Skin Cancer Awareness Month
With summer right around the corner and May being Skin Cancer Awareness Month, this is the perfect time to review all the ways we can protect ourselves from sun exposure. 20% of Americans will develop skin cancer and the best thing we can do is to spread awareness about prevention and early detection.
What Is Skin Cancer?
According to the Skin Cancer Foundation, “Skin cancer is the out-of-control growth of abnormal cells in the epidermis, the outermost skin layer, caused by unrepaired DNA damage that triggers mutations. These mutations lead the skin cells to multiply rapidly and form malignant tumors. The main types of skin cancer are basal cell carcinoma (BCC), squamous cell carcinoma (SCC), melanoma and Merkel cell carcinoma (MCC).
The two main causes of skin cancer are the sun’s harmful ultraviolet (UV) rays and the use of UV tanning beds. The good news is that if skin cancer is caught early, your dermatologist can treat it with little or no scarring and high odds of eliminating it entirely. Often, the doctor may even detect the growth at a precancerous stage, before it has become a full-blown skin cancer or penetrated below the surface of the skin.”
There are two types of UV rays from the sun that cause skin damage- UVA and UVB. An easy way to understand the two is to think of the “A” in UVA causing premature skin aging, and the “B” in UVB causing burning. We are exposed to UV rays on both sunny and cloudy days alike, making sun protection vitally important year round and something to take seriously. If you still don’t think you need to protect yourself from the sun’s rays, just remember the best case scenario involves premature aging and wrinkles, and the worst case scenario involves skin cancer. Luckily, there are many options for prevention and maintaining skin health and sun protection.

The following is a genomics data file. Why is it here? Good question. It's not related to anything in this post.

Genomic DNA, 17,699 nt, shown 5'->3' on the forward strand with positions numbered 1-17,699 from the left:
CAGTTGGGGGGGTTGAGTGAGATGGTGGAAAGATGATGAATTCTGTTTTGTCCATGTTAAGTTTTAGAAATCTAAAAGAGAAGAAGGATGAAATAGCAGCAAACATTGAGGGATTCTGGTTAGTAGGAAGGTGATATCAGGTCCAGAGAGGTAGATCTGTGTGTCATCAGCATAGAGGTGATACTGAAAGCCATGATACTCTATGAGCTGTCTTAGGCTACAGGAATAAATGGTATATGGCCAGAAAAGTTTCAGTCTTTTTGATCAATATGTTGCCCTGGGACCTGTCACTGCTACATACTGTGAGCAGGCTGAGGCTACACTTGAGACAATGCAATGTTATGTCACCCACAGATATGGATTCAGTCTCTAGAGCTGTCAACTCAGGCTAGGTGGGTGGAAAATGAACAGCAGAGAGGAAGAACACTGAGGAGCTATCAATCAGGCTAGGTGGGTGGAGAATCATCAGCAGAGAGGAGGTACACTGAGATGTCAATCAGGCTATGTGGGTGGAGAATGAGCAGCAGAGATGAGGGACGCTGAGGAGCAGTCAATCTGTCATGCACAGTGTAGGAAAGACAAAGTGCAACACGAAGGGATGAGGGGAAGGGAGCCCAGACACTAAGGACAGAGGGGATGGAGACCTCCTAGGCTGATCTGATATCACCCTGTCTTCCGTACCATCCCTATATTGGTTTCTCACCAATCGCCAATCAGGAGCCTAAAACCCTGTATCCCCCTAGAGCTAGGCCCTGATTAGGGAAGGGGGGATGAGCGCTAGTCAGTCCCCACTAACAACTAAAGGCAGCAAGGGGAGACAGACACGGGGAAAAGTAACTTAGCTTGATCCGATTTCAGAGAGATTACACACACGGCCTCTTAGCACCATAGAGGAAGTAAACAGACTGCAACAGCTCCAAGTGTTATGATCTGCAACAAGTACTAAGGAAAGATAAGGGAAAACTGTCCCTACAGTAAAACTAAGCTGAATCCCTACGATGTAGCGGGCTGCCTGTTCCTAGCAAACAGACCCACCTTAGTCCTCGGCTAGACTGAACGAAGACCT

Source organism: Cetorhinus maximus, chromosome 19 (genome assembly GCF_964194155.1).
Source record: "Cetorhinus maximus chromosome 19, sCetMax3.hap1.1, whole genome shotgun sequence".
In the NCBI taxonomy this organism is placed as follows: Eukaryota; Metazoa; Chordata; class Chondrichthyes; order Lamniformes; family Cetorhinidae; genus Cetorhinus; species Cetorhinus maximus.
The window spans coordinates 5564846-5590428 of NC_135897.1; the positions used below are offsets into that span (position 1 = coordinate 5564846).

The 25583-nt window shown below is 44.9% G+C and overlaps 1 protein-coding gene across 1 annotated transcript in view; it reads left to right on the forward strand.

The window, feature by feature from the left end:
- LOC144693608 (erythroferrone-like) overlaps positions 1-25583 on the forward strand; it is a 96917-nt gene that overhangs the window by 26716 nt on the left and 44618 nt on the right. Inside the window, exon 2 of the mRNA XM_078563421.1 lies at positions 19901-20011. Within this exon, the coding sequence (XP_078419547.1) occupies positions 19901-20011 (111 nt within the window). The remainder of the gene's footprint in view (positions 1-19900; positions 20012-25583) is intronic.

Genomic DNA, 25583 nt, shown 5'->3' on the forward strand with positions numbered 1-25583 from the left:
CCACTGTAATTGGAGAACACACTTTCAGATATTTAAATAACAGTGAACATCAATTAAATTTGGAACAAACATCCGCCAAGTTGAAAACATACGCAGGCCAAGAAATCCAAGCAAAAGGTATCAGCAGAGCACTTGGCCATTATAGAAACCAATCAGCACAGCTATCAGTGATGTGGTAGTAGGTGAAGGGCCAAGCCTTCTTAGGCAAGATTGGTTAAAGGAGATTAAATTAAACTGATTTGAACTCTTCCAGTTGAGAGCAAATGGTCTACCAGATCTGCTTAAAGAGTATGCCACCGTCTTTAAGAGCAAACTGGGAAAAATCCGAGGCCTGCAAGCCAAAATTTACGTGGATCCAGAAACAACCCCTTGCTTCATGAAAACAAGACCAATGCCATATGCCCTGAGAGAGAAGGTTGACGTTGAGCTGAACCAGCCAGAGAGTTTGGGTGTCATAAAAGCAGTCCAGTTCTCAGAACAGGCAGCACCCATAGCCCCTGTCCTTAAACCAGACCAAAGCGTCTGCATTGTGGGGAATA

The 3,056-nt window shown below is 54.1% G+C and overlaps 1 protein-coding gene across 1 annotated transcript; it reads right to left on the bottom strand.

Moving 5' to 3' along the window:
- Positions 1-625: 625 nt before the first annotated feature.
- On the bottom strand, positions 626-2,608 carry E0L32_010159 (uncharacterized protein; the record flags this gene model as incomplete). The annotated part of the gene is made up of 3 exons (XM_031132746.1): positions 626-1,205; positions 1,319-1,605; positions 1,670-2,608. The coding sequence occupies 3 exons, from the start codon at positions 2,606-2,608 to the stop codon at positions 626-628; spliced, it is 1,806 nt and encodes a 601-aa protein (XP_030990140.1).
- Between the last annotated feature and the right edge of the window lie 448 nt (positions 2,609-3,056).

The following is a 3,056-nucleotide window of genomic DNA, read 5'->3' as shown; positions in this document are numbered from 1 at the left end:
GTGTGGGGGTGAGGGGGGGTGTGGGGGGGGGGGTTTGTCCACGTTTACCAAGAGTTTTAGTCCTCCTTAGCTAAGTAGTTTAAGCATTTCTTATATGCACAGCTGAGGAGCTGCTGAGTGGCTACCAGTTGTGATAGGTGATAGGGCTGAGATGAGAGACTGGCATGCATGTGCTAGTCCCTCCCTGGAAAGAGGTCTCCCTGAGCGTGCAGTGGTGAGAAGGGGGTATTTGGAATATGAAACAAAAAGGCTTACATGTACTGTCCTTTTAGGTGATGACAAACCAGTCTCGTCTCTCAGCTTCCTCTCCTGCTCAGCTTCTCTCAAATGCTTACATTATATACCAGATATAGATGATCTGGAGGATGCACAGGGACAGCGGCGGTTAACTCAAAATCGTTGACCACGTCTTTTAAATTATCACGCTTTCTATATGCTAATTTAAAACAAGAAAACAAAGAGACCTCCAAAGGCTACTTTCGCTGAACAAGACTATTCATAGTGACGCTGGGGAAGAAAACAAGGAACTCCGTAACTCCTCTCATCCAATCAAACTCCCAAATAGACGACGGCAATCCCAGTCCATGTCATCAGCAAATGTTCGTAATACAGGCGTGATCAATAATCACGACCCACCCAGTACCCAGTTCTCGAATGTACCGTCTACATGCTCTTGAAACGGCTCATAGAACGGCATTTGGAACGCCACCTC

Skin Cancer Foundation Recommendations
- Wear sunscreen - every day! Most people do not wear sunscreen every day, or if they do, are not applying or reapplying enough of it. According to experts, this means a minimum of a broad spectrum (UVA and UVB) sunscreen of SPF 15 or higher. For extended outdoor use, use a sunscreen with a broad spectrum of 30 SPF or higher and waterproof. You must wear sunscreen even while indoors, as UV rays can come in through your windows. The recommended amount is 1 ounce (or 2 TBS) of sunscreen to your entire body at least 30 minutes before sun exposure and reapply every 2 hours or after swimming or excessive sweating.
- Minimize sun exposure. One of the best ways to do this is to seek shade wherever you are. Arrange for shade and umbrellas to be added to outdoor events and wear protective clothing that covers as much exposed skin as possible. It’s also important to wear a broad-brimmed hat and UV-blocking sunglasses to protect the delicate skin on your face and around your eyes. Avoid getting a sun burn at all costs and limit the amount of time as best you can in direct sun exposure.
- Avoid sun bathing and bed tanning to achieve a tan. Luckily, there are so many ways to get a tan that don’t involve damaging your skin. There are many wonderful sunless tanner options available on the market in addition to bronzers and makeup to mimic a tropical golden glow. Bed tanning has been identified as so dangerous for developing skin cancer that it is banned in most states for the use of minors.
- Keep newborns out of the sun and apply sunscreen to children 6 months and older.
- Examine your skin head-to-toe every month and see a dermatologist for a professional skin exam at least once a year.
It’s never too late to start implementing proper sun protection, especially as the weather warms up and we enjoy more time outside. As always, consult with your doctor or dermatologist for personalized skin concerns. For more information and product recommendations, please visit skincancer.org.